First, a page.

How to clarify your job posts to attract better talent
This article appeared in our newsletter The Construction Labor Weekly.
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This week we’re going to look at how to clarify job posts to attract the best talent.
Too many companies are unclear in their job posts. Lack of clarity is chasing off the best talent.
The goal of a job post is being clear with the level of talent you’re looking to attract.
Unfortunately, many companies don’t put much thought into how jobs posts attract talent.
Over time the business results will suffer.
The good news is a few tweaks can have a huge positive impact on your recruiting.
The goal of your job post is clarity
Nobody is reading long winded job posts.
For example, cramming 6 trades into a job post is confusing.
To many job descriptions on one post is confusing
Maybe companies think this “saves money.”
Maybe it’s just the way they’ve always done it.
Whatever the reason, stop it.
Put one job for one trade with one pay rate in one post.
Be clear with who you’re looking for.
Commit to pay transparency
Jobs that post pay rates get 5.4X the applicants as jobs that don’t.
Pay transparency is a game changer. And it’s a trend that has a lot of momentum.
Apparently pay transparency in construction is NOT popular on Twitter
So, make life easier on yourself.
Commit to putting your pay rates in your job posts.
The recruiting benefits of this far outweigh any concerns of the competition seeing what you’re paying.
If the competition really wants to know what you’re paying it will take the time required to send 2 text messages.
You get what you advertise for
When you advertise for mediocre people, you’ll get mediocre people.
When you advertise for the best people, you’ll get the best people.
Pay rates are the number one signal to the job market about the quality of worker you’re looking for.
Unfortunately, many companies post pay ranges instead of a single pay rate for a job.
This is a bad idea because it muddies the water. Pay ranges make it harder to find the craft you’re really wanting on your jobsite.
Posting pay ranges is an advertisement for everybody to apply.
You don’t want everybody.
You want a certain skill set.
You want to build a team.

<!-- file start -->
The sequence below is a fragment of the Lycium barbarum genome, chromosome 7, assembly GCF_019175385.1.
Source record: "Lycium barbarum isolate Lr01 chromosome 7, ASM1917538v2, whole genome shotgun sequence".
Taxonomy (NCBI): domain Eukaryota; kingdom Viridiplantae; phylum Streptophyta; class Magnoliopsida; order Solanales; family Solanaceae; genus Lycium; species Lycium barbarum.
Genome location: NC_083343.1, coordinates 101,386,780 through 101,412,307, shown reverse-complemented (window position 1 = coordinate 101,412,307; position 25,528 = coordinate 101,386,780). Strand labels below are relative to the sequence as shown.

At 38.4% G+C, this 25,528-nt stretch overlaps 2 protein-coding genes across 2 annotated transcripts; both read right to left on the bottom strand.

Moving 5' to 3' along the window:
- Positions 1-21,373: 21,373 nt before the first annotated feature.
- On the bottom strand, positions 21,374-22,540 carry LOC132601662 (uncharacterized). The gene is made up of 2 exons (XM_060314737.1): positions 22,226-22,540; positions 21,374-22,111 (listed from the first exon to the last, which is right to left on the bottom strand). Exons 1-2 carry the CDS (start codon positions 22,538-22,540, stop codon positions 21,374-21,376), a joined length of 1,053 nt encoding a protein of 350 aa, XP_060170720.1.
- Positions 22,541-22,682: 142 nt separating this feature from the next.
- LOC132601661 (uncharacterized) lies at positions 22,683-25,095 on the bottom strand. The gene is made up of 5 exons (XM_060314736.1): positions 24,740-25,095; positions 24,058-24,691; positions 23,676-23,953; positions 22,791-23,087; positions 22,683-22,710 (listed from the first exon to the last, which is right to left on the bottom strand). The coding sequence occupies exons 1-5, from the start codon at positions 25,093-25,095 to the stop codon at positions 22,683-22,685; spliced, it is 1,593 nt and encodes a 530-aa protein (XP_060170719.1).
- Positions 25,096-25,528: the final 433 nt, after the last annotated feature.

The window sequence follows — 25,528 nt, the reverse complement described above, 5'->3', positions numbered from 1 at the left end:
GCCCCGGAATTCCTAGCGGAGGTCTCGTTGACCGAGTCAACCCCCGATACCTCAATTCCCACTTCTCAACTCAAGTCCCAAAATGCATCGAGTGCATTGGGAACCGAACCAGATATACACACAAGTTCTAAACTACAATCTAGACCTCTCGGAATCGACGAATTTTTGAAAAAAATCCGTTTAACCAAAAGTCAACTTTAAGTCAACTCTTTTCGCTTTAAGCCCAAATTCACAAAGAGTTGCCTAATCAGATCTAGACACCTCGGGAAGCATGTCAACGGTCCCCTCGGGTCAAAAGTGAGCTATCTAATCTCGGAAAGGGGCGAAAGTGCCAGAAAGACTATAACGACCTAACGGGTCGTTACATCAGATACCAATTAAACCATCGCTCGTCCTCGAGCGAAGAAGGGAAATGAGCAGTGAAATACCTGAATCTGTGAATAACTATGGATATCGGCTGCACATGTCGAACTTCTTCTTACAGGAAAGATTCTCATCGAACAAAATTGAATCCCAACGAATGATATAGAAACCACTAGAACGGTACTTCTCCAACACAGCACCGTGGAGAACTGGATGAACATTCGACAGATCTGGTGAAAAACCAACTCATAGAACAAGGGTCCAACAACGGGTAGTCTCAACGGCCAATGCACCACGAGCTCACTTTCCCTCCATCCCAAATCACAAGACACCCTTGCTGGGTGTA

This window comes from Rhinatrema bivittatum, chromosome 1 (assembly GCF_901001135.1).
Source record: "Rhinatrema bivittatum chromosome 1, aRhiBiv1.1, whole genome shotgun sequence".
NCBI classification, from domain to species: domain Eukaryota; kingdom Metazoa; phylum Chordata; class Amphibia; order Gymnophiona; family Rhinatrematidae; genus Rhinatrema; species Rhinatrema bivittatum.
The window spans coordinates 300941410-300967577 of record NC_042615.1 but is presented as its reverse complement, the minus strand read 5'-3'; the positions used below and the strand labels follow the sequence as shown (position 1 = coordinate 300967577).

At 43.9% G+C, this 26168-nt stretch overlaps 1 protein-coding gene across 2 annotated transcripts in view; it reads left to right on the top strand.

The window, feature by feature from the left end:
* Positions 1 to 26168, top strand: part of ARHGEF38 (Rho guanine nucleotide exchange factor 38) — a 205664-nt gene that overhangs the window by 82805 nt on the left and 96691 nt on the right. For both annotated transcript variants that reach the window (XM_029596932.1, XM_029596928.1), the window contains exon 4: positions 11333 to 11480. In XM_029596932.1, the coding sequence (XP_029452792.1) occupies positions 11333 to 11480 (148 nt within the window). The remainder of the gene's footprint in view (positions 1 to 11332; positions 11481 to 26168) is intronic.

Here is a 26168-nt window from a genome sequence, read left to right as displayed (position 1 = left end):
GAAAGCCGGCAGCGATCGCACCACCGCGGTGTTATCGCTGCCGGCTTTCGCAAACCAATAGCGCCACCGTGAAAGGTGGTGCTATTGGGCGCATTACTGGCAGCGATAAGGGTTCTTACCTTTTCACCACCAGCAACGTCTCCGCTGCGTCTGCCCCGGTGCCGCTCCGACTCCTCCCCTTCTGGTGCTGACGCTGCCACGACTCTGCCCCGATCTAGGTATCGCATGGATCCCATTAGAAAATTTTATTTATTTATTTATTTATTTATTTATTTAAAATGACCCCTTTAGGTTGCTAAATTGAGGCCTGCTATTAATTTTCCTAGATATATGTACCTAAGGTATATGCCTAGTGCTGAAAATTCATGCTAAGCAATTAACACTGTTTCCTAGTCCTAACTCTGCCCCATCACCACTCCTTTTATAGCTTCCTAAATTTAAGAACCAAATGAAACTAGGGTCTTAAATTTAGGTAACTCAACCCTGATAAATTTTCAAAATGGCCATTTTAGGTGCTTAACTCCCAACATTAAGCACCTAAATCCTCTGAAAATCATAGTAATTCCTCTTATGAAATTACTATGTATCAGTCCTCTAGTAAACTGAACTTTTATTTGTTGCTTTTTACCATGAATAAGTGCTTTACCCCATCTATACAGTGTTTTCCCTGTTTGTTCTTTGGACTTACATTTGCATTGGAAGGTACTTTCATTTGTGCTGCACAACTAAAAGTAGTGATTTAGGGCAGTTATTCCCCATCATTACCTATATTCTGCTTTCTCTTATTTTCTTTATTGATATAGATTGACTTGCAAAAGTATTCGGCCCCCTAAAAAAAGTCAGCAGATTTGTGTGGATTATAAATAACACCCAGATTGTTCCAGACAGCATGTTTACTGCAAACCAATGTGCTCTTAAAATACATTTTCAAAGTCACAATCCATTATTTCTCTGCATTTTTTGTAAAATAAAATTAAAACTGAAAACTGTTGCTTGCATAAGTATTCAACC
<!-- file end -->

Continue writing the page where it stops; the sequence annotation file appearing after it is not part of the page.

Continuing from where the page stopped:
You want certain people to fill certain roles.
The other problem with pay ranges is it sets up competing expectations between a company and the job seeker.
Companies will want to steer hires toward the low end of the range.
Job seekers will want the higher end of the range.
There’s no need for this tension.
You want to be like Carmax and have no haggle pricing.
Because when someone’s offered the low end of the range, it’s a slap in the face.
Instead post one pay rate and establish the requirements for that rate.
Instead of pay ranges, post multiple jobs instead
If you have a need to include lower pay rates on a project, then establish separate job for that lower rate.
Each job will attract the type of candidates that are more likely to be qualified for the position.
This method takes putting more thought. It takes more planning about the talent distribution that you want.
This up-front planning will deliver results.
If you still MUST post a pay range (ugh)
Alas, some companies will not budge from pay ranges.
So if you still must use a pay range, it should be no more than $2 per hour!
Let’s take for example an electrician job that lists a range of $26 - $34.
We’ve seen this one.
A $26 electrician and a $34 electrician are apples and oranges. They might as well be different craft altogether.
Yet we see this all the time.
“Now hiring electricians! $26 to $34 DOE!”
Might as well say “Hiring policemen and zookeepers! Yay!”
An $8 per hour range can be the difference between a complete amateur and a jamup construction hand.
Tighten up that range.
Better yet, get rid of it completely.